Death and Life do not necessarily imply existence, unless you can show that existence is inconceivable without life.
Does a rock have life? As we know it, A rock is neither alive nor dead, it just is. It exists as distinct and separate from life as we understand it and therefore this suggests that existence itself is conceptually separate from life and death. Ergo existence cannot imply the concept of death, life, immortality or anything else. This suggests that existence just is.
However, what if our most basic assumptions about life are incorrect? What if life isn't cellular, or based around an ability to directly interact with and/or respond to surroundings? What if the assumption is that molecules and atoms are alive because they can display movement and state change, even if only sub-atomically? If these statements hold true, then does this necessarily invalidate the assumption that existence cannot imply death? Arguably again no if your meaning of death is that something was living and can cease to live.
What about if we change our frame of reference and imply that death isn't the opposite of life, but instead that death is the cessation of something, I.e.: The end of it's existence? If a building is constructed and exists for many years before earthquake destroys the building and turns it into rubble. Is this cessation of the building's existence the death of the building?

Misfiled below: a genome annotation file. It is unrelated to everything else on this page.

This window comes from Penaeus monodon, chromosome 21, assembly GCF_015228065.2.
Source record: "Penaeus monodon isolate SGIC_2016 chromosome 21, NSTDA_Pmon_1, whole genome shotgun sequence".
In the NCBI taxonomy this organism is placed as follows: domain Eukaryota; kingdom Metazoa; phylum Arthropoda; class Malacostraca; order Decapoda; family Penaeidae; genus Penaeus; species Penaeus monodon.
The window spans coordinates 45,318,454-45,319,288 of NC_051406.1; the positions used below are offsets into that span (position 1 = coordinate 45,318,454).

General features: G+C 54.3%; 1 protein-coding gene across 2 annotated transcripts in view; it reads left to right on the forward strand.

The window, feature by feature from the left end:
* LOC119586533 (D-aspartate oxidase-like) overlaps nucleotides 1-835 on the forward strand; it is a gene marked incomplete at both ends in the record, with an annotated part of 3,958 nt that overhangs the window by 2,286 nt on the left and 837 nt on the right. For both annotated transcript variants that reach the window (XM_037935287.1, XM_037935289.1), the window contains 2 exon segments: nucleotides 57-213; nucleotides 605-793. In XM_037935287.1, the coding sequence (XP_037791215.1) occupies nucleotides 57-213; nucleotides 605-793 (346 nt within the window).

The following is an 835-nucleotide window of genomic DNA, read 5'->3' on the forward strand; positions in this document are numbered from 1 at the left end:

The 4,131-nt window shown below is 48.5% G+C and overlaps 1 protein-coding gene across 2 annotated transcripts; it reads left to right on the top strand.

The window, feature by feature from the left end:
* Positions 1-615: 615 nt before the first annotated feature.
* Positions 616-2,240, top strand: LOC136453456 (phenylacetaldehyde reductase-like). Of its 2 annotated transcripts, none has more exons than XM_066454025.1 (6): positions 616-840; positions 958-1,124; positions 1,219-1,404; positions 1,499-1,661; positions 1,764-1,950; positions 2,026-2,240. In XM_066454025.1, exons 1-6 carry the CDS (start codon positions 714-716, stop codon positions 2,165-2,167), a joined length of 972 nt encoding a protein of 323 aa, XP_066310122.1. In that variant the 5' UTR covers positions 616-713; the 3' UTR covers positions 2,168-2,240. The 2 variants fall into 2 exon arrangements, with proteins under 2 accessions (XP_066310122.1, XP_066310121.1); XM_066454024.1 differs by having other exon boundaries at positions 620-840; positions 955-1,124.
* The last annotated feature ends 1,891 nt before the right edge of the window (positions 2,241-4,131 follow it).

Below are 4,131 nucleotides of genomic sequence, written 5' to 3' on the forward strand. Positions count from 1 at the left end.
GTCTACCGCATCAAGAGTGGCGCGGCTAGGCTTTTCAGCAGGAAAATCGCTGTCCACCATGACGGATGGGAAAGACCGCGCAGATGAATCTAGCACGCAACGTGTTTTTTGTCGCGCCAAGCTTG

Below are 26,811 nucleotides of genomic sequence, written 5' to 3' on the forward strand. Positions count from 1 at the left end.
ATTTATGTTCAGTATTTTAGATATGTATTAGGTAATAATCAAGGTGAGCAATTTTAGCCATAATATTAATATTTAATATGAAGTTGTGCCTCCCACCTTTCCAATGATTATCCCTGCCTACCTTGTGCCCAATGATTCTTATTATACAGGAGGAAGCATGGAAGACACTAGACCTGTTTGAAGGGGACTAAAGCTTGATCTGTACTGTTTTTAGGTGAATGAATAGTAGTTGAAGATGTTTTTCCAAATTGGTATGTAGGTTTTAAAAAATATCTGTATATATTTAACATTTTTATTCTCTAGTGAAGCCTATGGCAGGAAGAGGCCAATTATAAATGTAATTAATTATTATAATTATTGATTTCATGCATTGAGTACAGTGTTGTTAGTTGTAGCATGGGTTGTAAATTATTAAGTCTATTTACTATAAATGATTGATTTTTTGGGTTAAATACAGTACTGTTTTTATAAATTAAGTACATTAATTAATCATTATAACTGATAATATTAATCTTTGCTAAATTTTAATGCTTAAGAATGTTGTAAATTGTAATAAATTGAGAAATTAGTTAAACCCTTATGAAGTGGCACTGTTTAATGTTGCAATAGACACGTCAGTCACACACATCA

If you want to throw God into the mix, then what is your frame of reference? If you believe God exists, than does God exist? If you cease to believe God exists, then does God die, or is it that God never existed in the first place, or is it that God simply ceases to exist? Does existence rely on your ability to observe something existing, or does existence require a belief in existence?
Back to your question, when philosophers attempt to rationalize the existence of a divine entity, they are not questioning existence itself, but the existence of something specific. They are not really arguing if there is life or death or even if God is alive or dead or can live or die, but whether God exists at all. From this point of view, rationalizing the existence of God does not imply that one is attempting to rationalize existence vs death.